What this contemporary writer has omitted to mention, probably to spare the reader's shock, is that many of the gallant Suffolk men who managed to get as far as the German secondary trenches fell victim to the horror of the first use of flamethrowers and were burned to death on the parapet of the German positions. [A LETTER FROM THE FRONT]Desmond wrote a fascinating three page letter to his father from France in April of 1916 detailing his situation. Being in small pencil handwriting and clearly written in less than ideal conditions, the letter is a somewhat challenging read but we are completing a fully readable transcript...( ongoing )
[THE LETTER STARTS] ..."April 2nd 1916" ....Dear Father, The present scene is the garden of a farmhouse about a mile from the front trenches. Blazing sun absolute stillness except for an aeroplane of ours heading ......We are all sorting out .....and writing letters......we are (worn) out after a tour of five days. The sensation of getting into pyjamas and bed after so long in .....is indescribable. I slept for 12 hours without a break" ......[THE LETTER LATER CONTINUES] " it is boiling hot today and I sweat very much. They have been trying to shell our billets but failed to hit them. I found indigestion and a sore tongue one of the results of 5 days in the trenches".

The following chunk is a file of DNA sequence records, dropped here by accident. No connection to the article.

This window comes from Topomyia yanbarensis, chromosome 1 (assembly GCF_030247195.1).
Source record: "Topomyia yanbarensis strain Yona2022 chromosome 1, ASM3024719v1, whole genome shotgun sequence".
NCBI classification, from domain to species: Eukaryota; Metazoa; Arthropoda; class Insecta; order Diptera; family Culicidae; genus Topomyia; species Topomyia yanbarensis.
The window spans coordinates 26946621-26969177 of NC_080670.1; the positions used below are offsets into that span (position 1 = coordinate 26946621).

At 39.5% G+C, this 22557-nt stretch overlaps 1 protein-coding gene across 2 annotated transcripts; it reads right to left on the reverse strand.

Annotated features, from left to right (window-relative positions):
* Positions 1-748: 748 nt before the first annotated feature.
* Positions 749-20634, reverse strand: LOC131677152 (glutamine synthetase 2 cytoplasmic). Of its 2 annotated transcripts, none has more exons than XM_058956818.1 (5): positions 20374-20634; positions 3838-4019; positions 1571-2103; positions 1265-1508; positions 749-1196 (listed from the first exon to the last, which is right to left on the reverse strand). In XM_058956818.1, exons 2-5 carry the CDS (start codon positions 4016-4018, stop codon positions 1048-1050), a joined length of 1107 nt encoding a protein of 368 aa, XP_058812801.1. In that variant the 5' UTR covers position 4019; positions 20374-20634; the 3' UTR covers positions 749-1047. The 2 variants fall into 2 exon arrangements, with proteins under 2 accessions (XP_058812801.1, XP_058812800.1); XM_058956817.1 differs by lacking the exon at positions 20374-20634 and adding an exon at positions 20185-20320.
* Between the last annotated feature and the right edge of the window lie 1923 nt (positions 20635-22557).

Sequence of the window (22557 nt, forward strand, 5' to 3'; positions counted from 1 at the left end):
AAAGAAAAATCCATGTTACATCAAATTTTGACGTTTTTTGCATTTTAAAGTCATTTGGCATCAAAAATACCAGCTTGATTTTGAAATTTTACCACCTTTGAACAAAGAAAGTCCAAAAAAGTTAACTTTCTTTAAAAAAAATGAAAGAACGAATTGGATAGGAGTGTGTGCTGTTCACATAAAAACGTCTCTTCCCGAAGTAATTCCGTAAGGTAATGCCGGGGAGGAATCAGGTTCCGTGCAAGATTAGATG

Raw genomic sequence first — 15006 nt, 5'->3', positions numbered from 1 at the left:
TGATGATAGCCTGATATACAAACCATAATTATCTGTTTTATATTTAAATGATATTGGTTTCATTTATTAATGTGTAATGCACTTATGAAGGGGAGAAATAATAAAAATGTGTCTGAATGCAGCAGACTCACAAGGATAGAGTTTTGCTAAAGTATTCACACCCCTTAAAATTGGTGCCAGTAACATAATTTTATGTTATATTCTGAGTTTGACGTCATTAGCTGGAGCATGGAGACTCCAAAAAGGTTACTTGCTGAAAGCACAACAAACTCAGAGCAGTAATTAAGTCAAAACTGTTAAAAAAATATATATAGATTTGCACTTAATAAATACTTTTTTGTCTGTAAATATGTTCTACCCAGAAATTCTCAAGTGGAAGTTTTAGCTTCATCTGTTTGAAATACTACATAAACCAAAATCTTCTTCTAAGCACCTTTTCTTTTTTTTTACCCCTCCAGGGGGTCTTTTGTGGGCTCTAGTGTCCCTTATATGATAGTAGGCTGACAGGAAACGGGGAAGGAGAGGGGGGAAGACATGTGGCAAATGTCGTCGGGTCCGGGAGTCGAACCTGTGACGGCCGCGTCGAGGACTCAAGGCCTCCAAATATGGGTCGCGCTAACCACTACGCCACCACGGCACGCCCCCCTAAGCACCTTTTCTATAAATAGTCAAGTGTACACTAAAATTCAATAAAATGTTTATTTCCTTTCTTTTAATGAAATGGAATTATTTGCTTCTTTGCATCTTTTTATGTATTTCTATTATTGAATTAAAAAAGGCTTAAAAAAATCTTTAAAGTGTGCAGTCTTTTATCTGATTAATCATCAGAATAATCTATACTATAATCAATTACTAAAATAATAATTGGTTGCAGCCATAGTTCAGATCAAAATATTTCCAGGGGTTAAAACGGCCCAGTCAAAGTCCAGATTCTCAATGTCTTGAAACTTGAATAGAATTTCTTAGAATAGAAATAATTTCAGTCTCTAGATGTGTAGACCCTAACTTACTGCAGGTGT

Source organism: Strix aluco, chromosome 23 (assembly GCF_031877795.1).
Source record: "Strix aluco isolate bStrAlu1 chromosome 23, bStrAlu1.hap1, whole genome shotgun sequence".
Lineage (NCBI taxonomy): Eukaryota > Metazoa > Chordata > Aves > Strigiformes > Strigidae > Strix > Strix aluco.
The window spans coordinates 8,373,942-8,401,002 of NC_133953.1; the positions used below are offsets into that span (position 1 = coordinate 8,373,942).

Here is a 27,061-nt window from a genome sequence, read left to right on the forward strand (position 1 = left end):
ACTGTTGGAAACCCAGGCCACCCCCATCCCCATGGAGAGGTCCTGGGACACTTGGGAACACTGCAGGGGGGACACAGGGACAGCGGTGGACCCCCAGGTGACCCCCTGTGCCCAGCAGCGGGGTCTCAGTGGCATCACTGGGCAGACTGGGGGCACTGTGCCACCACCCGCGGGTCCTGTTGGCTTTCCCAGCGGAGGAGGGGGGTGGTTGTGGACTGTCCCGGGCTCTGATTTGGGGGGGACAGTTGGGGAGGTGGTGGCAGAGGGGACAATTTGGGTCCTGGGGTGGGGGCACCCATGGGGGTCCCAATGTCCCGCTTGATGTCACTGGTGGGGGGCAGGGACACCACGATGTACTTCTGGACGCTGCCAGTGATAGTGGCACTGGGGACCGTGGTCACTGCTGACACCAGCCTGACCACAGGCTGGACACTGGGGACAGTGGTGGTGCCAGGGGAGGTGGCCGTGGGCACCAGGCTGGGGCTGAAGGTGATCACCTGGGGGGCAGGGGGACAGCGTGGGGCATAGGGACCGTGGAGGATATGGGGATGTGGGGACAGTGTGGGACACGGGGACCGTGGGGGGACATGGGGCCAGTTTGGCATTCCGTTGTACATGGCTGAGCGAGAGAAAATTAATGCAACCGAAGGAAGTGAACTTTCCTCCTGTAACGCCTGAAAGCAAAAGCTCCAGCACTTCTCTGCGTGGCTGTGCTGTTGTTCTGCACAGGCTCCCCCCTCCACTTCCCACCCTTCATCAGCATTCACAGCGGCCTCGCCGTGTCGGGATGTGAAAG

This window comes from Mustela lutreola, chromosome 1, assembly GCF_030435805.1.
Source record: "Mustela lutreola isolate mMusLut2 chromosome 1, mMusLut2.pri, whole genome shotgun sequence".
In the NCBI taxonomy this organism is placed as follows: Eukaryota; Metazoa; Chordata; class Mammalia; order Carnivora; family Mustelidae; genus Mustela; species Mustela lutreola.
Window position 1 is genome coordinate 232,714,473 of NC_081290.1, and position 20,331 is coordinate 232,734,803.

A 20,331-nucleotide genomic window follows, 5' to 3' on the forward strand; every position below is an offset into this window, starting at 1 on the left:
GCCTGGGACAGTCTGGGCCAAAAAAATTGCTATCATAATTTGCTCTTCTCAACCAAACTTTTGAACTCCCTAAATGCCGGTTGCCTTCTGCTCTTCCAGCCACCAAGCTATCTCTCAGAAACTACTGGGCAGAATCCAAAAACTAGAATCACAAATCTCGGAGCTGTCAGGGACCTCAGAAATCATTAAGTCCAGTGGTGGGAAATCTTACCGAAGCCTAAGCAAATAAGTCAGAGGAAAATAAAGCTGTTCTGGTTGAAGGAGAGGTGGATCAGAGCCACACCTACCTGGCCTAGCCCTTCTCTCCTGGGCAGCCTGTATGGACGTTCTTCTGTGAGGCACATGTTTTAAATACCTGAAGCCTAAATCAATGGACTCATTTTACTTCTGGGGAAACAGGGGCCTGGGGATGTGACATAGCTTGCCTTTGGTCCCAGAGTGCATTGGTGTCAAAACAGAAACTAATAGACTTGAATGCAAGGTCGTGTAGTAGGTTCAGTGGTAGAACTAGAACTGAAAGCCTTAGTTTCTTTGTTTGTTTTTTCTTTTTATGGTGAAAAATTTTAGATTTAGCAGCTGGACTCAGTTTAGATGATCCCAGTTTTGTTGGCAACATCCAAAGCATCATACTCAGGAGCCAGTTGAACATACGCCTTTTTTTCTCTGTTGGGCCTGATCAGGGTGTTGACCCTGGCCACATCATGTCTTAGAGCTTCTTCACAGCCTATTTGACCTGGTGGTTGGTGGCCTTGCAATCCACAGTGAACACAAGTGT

Desmond Darley's body was never found and as with the many thousands of men lost in action on that terrible day he has no known grave. He is commemorated with eternal honour on the Thiepval Memorial to the missing men of the Somme.
This is a seriously rare Suffolk's assembly as it's not only very unusual indeed to encounter any officer's 1st July 1916 casualty group in such complete and superlative condition, but in our experience it's practically unique to have both surviving original and contemporary personal paperwork and personal items.
An unprecedented situation. There were only 1018 officers killed in action on 1st July 1916 of which very very few medal groups are ever offered for sale.We can't ever remember seeing a similar lot for sale.
Fit for the very finest collection.
£3995.00 With part-exchanges welcome.